Japanese wins Nobel prize for literature

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The Independent Online
STOCKHOLM - The Jap anese writer Kenzaburo Oe has won this year's Nobel Prize for literature with his bleak, controversial portrayal of human nature.

Oe, aged 59, born in Ose on the island of Shikoku, was the third son of a samurai family. He is known as an opponent of nuclear weapons and proponent of human rights.

His 'poetic force creates an imagined world, where life and myth condense to form a disconcerting picture of the human predicament', said the literature committee of the Swedish Academy.

Influenced deeply by the devastation of two atomic bombs and by his experience as the father of a disabled son, Oe's works in recent years have won him a reputation as Japan's 'enfant terrible and literary outsider'. He has examined the 'demons' in his life and in the nation's past, even as Japan tried to leave behind its pain from the war.

Oe is the second Japanese writer to win the Nobel prize. In 1968, Yasunari Kawabata was honoured. Speaking from his home, Oe said the award reflected respect for Japanese literature and credited other writers, including Kobo Abe and Masuji Ibuse, who both died last year.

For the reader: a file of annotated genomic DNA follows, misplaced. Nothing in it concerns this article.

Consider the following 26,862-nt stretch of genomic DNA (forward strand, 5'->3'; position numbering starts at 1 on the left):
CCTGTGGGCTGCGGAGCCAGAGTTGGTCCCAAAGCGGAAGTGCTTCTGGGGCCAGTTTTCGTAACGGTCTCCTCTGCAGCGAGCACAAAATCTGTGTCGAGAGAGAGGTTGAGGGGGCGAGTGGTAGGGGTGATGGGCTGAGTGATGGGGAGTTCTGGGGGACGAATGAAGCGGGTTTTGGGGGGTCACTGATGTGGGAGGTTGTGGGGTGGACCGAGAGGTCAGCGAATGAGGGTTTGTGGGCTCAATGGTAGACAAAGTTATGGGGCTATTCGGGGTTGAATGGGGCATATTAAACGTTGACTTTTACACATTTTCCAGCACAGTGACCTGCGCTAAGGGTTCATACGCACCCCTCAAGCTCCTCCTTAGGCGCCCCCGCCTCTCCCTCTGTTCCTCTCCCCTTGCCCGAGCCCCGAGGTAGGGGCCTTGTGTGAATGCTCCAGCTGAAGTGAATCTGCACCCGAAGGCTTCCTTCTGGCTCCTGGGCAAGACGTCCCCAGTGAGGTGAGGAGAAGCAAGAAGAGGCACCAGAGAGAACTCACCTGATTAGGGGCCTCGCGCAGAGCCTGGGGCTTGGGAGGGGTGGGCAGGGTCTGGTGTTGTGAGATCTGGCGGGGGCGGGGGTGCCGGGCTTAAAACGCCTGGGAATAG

In his most famous work,

A Personal Matter, which was published in 1964, Oe explored his angst over the birth of a mentally handicapped first-born son. The novel's protagonist reacts to the birth of a deformed child by getting fired and plotting its death with a mistress. At the last minute, he decides to accept the child.

In the English translation, the protagonist, Bird, describes the scene after learning of his son's condition: 'The only sound in the room was a voice as faint as the buzzing of a bee's wings. But what Bird heard was not a human voice endowed with meaning and mood, nor was he distinguishing meaningful shapes in the flickering shadows on the screen.'

The academy hailed Oe's 1967 novel, The Silent Cry, as a work dealing with relationships in a confused world where 'knowledge, passions, dreams, ambitions and attitudes merge into each other'.

Oe has stressed he writes for Japanese readers, but says he has been influenced by Western writers, including Dante, Rabelais, Balzac, and Sartre.

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